Covering a very large triangular area in the central and southern parts of the Pacific Ocean, and stretching from New Zealand to Hawaii and Easter Island, this vast oceanic region is depicted as the Polynesian Triangle which made up of at least one thousand islands. The word Polynesia is derived from the Greek language. Poly (πολύ ) means “a lot,” and nesos (νησος) means “isles” or “islands”. The Pacific islanders speak a similar mother tongue which is originated from the proto-Austronesian language. They also share the same traditions, religion, arts, and knowledge.
Some major ethnic groups residing in these areas are the Native Hawaiians, Maori of New Zealand, French Polynesian, Tonga of Cook Islands, Samoa, Marquesas, and etc. Their arts consist of various unique circles, spirals, curves and lines that make the artworks so attractive and pretty. Some of the remarkable and creative works of arts can be seen through the popular Samoan, Hawaiian and Maori tattoo designs.
The Maori tribesman who is the native of New Zealand is well-known for their Ta Moko. It refers to a tattooing process, or carving of skin on face and body using an “uhi” or bone chisel by a tohunga, or a priest during rituals and ceremonies. This inking method is quite different from the present-day tattoo which is created using needles. Rough grooves are formed on the skin using this traditionally method.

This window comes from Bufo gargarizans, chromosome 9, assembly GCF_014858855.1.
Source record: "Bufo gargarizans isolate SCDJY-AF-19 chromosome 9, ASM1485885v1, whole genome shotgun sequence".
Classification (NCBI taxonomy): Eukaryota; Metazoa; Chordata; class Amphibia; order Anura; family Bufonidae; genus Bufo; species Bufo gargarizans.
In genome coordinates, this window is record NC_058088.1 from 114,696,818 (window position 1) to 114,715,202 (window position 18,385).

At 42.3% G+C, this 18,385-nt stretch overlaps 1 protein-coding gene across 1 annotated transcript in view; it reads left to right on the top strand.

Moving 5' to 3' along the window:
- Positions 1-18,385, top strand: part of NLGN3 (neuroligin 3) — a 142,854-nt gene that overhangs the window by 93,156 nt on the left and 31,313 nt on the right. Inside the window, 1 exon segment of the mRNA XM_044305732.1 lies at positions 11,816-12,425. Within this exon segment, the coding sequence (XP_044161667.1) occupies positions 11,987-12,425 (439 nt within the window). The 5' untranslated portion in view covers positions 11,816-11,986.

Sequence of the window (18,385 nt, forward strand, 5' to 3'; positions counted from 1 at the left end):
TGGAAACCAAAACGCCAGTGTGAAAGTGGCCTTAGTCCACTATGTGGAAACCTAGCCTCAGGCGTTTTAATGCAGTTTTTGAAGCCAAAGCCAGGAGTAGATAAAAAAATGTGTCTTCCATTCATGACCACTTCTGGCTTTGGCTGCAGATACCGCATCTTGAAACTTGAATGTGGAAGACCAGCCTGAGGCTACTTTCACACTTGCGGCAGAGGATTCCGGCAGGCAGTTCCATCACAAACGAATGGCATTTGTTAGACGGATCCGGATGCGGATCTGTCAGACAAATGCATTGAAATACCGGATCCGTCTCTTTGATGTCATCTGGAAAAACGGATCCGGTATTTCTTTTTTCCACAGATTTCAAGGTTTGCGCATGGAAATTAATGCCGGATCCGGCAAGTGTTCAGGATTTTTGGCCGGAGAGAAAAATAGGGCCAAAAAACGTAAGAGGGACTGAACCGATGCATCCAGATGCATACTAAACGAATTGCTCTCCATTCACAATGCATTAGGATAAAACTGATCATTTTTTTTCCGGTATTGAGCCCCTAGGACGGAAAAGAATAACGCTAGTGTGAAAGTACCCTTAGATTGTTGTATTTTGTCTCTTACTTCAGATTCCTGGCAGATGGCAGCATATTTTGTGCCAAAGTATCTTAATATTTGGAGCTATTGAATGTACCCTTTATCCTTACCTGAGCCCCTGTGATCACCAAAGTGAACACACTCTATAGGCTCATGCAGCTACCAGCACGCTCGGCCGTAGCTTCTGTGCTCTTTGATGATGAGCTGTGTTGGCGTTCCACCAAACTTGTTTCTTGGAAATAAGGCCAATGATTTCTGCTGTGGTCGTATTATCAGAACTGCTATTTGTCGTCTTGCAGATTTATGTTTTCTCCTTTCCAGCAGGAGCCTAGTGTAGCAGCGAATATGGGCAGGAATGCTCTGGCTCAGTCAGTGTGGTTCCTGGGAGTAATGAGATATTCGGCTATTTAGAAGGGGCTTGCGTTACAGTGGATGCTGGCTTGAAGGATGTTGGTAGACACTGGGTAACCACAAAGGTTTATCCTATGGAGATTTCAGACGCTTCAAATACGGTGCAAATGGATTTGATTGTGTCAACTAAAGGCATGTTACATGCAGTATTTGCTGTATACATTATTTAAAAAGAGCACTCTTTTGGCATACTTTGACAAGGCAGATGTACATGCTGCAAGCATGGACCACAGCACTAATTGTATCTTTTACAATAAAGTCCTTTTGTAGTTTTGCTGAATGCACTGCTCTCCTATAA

The traditional Maori designs are embedded with various attributes of the tribes. The Moko arts are marked on the body of those who are prominent and with social standing. Tattooing is sacred to the tribesmen, and it helps to convey their ancestry, social status, family ranking and identity. In some cases it is also used as a divine symbol. When a person has grown up to be an adult, he would be given the specific Moko rank to mark his new social status. To the Pacific islanders, tattooing is a way to connect themselves with their heritage and to recognize a person to be a warrior.
The table below explains eight locations on the face that has different significance for inking Maori Moko.
Today, many non-Polynesian are amazed by the remarkable Moko arts. If you think that the tattoo is cool and pretty, you can avoid picking those designs that carried the attributes and representation of the Maori cultures. It is advisable to research the cultural significance behind those designs and learn the significance of the Maori tattoo meanings.
While Polynesian tattoos offer a unique style to the wearer, they certainly look great when placed on the shoulders, arms, and chest. With beautiful black curving lines, spirals and circles, the Maori symbols are certainly a popular choice for many people today. While the Moko looks different from one tribe to another, the design can be creative and focus on the aesthetic beauty rather than the cultural importance.